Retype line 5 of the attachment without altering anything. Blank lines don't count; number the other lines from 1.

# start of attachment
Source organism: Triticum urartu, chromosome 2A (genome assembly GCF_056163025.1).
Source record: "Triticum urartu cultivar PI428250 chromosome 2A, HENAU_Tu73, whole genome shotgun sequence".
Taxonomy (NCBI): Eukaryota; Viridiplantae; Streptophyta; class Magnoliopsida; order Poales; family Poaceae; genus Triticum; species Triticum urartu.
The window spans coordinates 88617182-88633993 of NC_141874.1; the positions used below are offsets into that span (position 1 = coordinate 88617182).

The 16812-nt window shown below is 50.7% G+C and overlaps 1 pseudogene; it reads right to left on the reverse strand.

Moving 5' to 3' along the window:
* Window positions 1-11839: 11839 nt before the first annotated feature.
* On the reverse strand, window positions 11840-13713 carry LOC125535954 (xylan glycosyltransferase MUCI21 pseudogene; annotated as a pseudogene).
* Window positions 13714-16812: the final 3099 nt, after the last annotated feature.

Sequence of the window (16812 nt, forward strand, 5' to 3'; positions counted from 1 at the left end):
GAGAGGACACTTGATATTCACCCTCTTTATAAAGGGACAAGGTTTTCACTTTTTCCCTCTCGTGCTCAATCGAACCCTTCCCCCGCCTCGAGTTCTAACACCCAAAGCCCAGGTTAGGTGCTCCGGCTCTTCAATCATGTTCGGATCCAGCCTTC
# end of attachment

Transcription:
The 16812-nt window shown below is 50.7% G+C and overlaps 1 pseudogene; it reads right to left on the reverse strand.